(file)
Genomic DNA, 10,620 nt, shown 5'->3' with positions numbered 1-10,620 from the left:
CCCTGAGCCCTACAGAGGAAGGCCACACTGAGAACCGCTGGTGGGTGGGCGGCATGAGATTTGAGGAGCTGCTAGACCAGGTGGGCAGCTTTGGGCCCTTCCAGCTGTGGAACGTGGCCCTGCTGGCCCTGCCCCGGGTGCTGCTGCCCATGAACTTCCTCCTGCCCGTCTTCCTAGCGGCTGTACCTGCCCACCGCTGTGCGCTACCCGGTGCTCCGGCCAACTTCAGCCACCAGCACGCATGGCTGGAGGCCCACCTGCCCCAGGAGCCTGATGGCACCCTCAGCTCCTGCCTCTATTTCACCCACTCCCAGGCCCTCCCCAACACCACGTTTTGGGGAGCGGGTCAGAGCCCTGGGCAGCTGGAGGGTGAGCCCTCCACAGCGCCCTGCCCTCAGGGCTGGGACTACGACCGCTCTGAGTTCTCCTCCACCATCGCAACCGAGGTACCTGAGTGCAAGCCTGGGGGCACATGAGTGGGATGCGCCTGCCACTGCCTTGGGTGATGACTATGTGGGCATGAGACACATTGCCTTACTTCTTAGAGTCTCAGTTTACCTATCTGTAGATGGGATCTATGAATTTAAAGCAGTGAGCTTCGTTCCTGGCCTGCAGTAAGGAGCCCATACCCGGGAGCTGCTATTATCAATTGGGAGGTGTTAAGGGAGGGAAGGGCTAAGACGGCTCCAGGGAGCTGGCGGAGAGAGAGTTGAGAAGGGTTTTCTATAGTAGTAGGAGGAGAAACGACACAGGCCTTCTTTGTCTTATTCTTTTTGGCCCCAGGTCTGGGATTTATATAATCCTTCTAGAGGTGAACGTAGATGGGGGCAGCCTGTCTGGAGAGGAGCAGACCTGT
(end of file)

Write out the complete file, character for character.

Genomic DNA, 10,620 nt, shown 5'->3' with positions numbered 1-10,620 from the left:
CCCTGAGCCCTACAGAGGAAGGCCACACTGAGAACCGCTGGTGGGTGGGCGGCATGAGATTTGAGGAGCTGCTAGACCAGGTGGGCAGCTTTGGGCCCTTCCAGCTGTGGAACGTGGCCCTGCTGGCCCTGCCCCGGGTGCTGCTGCCCATGAACTTCCTCCTGCCCGTCTTCCTAGCGGCTGTACCTGCCCACCGCTGTGCGCTACCCGGTGCTCCGGCCAACTTCAGCCACCAGCACGCATGGCTGGAGGCCCACCTGCCCCAGGAGCCTGATGGCACCCTCAGCTCCTGCCTCTATTTCACCCACTCCCAGGCCCTCCCCAACACCACGTTTTGGGGAGCGGGTCAGAGCCCTGGGCAGCTGGAGGGTGAGCCCTCCACAGCGCCCTGCCCTCAGGGCTGGGACTACGACCGCTCTGAGTTCTCCTCCACCATCGCAACCGAGGTACCTGAGTGCAAGCCTGGGGGCACATGAGTGGGATGCGCCTGCCACTGCCTTGGGTGATGACTATGTGGGCATGAGACACATTGCCTTACTTCTTAGAGTCTCAGTTTACCTATCTGTAGATGGGATCTATGAATTTAAAGCAGTGAGCTTCGTTCCTGGCCTGCAGTAAGGAGCCCATACCCGGGAGCTGCTATTATCAATTGGGAGGTGTTAAGGGAGGGAAGGGCTAAGACGGCTCCAGGGAGCTGGCGGAGAGAGAGTTGAGAAGGGTTTTCTATAGTAGTAGGAGGAGAAACGACACAGGCCTTCTTTGTCTTATTCTTTTTGGCCCCAGGTCTGGGATTTATATAATCCTTCTAGAGGTGAACGTAGATGGGGGCAGCCTGTCTGGAGAGGAGCAGACCTGT